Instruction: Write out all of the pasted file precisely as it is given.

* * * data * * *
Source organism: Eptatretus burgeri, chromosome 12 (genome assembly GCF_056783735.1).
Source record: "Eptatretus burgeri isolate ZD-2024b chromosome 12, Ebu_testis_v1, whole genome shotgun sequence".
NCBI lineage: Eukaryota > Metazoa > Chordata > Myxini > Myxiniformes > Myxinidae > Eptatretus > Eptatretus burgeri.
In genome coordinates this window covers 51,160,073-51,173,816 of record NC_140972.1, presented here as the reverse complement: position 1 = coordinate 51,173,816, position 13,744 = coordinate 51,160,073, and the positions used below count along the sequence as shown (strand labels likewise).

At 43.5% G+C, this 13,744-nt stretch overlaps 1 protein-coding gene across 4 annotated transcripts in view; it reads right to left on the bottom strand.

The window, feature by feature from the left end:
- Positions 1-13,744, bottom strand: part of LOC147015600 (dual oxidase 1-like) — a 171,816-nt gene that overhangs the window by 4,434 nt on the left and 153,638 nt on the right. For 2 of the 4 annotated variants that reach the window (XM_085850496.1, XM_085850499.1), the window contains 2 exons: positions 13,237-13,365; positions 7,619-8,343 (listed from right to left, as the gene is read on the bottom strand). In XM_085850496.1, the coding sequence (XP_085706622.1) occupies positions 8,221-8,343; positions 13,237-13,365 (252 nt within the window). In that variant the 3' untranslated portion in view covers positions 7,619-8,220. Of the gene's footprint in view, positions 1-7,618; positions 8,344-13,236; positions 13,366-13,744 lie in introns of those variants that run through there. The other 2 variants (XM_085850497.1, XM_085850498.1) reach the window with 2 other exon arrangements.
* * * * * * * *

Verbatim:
Source organism: Eptatretus burgeri, chromosome 12 (genome assembly GCF_056783735.1).
Source record: "Eptatretus burgeri isolate ZD-2024b chromosome 12, Ebu_testis_v1, whole genome shotgun sequence".
NCBI lineage: Eukaryota > Metazoa > Chordata > Myxini > Myxiniformes > Myxinidae > Eptatretus > Eptatretus burgeri.
In genome coordinates this window covers 51,160,073-51,173,816 of record NC_140972.1, presented here as the reverse complement: position 1 = coordinate 51,173,816, position 13,744 = coordinate 51,160,073, and the positions used below count along the sequence as shown (strand labels likewise).

At 43.5% G+C, this 13,744-nt stretch overlaps 1 protein-coding gene across 4 annotated transcripts in view; it reads right to left on the bottom strand.

The window, feature by feature from the left end:
- Positions 1-13,744, bottom strand: part of LOC147015600 (dual oxidase 1-like) — a 171,816-nt gene that overhangs the window by 4,434 nt on the left and 153,638 nt on the right. For 2 of the 4 annotated variants that reach the window (XM_085850496.1, XM_085850499.1), the window contains 2 exons: positions 13,237-13,365; positions 7,619-8,343 (listed from right to left, as the gene is read on the bottom strand). In XM_085850496.1, the coding sequence (XP_085706622.1) occupies positions 8,221-8,343; positions 13,237-13,365 (252 nt within the window). In that variant the 3' untranslated portion in view covers positions 7,619-8,220. Of the gene's footprint in view, positions 1-7,618; positions 8,344-13,236; positions 13,366-13,744 lie in introns of those variants that run through there. The other 2 variants (XM_085850497.1, XM_085850498.1) reach the window with 2 other exon arrangements.